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On fiddle, the Rev brought in Stuart Duncan. Stuart can be seen and heard with The Nashville Bluegrass Band, where he’s been a contributing member since 1985.  The band has won two Grammies, multiple IBMA & SPBMA awards. Duncan has played with Jerry Douglas, Bela Fleck, Yo Yo Ma, Alan Jackson, Chris Thile, Edgar Meyer, and many others. He is a complete professional. Because he tracked after the dobro and mandolin were finished, he provided fills that weave all of the other tracks together in a beautiful way. He showed remarkable sensitivity also. When tracking “Ordinary Day”, a song with a verse about the death of the Rev’s son, he re-recorded his lead, working to make it match the tenor and feeling of that part of the song. I used a single MikTek C5 on his fiddle and it worked great. I let him find the sweet spot, and the tracks turned out great.

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The Rev hired Grammy award winner Adam Steffey to record mandolin tracks. Steffey has played with many of the bluegrass greats, including playing for seven years with Alison Krauss and Union Station, working regularly with the Dan Tyminski Band, and now playing with the Boxcars. Adam lives several hours away and had a friend, Ron Fonzerelli, record his tracks and send them in. Ron used API pres and a stereo pair of Neumann KM84s to record Adam. The tracks turned out really well in the mix.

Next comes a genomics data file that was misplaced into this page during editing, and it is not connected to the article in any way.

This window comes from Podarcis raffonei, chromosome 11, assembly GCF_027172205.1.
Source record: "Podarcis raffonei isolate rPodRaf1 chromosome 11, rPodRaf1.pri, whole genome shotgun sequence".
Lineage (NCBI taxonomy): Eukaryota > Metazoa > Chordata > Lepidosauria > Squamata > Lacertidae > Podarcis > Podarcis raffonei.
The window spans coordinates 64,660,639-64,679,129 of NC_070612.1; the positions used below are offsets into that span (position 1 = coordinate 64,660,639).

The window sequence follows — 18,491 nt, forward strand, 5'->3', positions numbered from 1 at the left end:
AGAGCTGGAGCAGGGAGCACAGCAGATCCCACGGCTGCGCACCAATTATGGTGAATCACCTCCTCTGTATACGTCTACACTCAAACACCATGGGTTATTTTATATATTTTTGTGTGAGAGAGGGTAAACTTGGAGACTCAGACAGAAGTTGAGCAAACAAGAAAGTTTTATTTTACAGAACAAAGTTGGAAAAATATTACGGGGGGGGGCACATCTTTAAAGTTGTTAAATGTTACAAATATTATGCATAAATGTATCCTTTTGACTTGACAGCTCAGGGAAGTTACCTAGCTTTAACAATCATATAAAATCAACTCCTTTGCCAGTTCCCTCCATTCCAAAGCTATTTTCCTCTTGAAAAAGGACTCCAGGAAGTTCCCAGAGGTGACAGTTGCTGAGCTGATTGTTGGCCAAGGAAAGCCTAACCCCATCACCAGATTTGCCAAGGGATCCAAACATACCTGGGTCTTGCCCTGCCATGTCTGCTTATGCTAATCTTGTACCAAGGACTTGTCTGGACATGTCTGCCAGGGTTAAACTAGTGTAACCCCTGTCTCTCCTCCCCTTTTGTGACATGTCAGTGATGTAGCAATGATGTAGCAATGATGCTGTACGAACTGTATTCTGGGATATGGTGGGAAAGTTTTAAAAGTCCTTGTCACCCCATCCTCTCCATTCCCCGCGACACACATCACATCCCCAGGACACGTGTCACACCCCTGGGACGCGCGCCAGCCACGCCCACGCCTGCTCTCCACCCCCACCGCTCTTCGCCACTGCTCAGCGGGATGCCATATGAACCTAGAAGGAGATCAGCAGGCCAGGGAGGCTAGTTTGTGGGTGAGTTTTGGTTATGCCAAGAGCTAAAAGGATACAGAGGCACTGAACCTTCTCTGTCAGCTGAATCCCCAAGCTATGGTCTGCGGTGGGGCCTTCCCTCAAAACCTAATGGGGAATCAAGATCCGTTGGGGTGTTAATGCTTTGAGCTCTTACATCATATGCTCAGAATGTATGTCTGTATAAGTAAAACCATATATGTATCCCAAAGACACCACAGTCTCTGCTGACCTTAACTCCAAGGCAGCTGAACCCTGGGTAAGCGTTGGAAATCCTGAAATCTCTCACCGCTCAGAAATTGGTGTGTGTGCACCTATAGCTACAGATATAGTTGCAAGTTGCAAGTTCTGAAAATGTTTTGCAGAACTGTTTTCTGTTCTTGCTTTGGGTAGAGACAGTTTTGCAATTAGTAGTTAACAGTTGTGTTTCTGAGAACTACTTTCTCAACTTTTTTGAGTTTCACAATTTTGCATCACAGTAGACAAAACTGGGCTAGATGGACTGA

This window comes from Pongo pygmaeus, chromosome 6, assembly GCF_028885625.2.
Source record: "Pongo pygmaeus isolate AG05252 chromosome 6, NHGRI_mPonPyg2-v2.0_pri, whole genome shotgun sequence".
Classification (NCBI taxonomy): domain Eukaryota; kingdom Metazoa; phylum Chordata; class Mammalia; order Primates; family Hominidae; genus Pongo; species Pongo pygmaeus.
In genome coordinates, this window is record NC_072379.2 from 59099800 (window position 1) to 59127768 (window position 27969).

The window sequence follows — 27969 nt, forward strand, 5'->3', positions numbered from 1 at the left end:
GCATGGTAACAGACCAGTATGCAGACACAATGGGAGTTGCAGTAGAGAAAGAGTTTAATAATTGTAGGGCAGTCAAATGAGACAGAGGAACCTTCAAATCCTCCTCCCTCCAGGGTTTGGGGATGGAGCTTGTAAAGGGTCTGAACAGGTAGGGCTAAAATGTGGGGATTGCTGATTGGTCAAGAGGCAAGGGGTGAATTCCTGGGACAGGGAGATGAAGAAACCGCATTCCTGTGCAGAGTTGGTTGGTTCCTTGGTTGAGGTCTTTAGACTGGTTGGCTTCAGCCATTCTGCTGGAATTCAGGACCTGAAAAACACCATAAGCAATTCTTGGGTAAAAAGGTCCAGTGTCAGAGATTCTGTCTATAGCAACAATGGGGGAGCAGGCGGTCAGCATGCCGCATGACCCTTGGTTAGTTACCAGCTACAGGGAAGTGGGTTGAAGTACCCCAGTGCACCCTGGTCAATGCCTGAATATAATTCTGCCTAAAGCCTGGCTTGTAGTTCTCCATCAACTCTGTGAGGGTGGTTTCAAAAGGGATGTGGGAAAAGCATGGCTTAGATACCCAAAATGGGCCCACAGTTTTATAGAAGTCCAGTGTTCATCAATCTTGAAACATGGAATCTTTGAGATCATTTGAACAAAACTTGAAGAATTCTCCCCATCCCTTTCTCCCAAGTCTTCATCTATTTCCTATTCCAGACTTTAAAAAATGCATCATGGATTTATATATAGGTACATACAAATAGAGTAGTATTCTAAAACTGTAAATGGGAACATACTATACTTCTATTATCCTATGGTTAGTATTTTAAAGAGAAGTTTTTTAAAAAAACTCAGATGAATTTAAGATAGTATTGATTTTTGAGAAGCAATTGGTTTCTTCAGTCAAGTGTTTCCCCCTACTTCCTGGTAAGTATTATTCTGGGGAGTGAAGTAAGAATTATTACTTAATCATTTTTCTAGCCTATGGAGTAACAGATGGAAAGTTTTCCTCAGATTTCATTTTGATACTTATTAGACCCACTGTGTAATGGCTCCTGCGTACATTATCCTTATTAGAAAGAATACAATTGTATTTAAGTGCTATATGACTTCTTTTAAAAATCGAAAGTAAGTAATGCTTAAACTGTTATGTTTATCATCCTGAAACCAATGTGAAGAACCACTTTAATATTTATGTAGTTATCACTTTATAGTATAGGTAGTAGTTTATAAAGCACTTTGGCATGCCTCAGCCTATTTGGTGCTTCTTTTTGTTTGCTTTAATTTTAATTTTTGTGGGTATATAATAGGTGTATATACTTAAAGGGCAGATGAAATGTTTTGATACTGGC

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I used no eq or compression on the dobro, mando, or fiddle tracks. I used the same stereo buss for all three instruments in order to get them pretty much into the same sonic space in the mix.

Plugin Settings

That buss had a tiny bit of Softube “Focusing Eq“, (to add tape saturation – I love Softube saturation), URS API modeled eq. (a really smooth, natural sounding eq.), a very small bit of URS 70’s compression, and a tiny bit of IK Multimedia CSR Room reverb on it. That’s all.

The Rev. likes to mix genres on his CDs, and on this CD he had two great blues tunes. He flew Mark Hill in from New Jersey to track the lead  guitar parts. Mark played with Herd of Blues for years, and really has a nice feel for blues. He brought his Fender Nashville Telecaster and we recorded him through my Fender Princeton, using a single Shure SM57. He used my Nick Greer “Ghetto Stomp” to add grit to the sound. The result was great.

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Andy Hull produced some masterful drum and percussion tracks. Andy has drummed for Ty Herndon, Jamie O’Neal, Collin Raye, Joey and Rory, Lee Greenwood, and the Evinrudes. I tracked him in the larger room in the studio and, instead of overhead miking cymbals individually and using a room mix, I used a stereo pair of AT4041s, which are brighter than my MikTek C5s,  up and back over the kit to get the kit reflecting off the walls of the room. This would give us the option of picking up as much of the ambient wood in that room as we could as a part of the kit.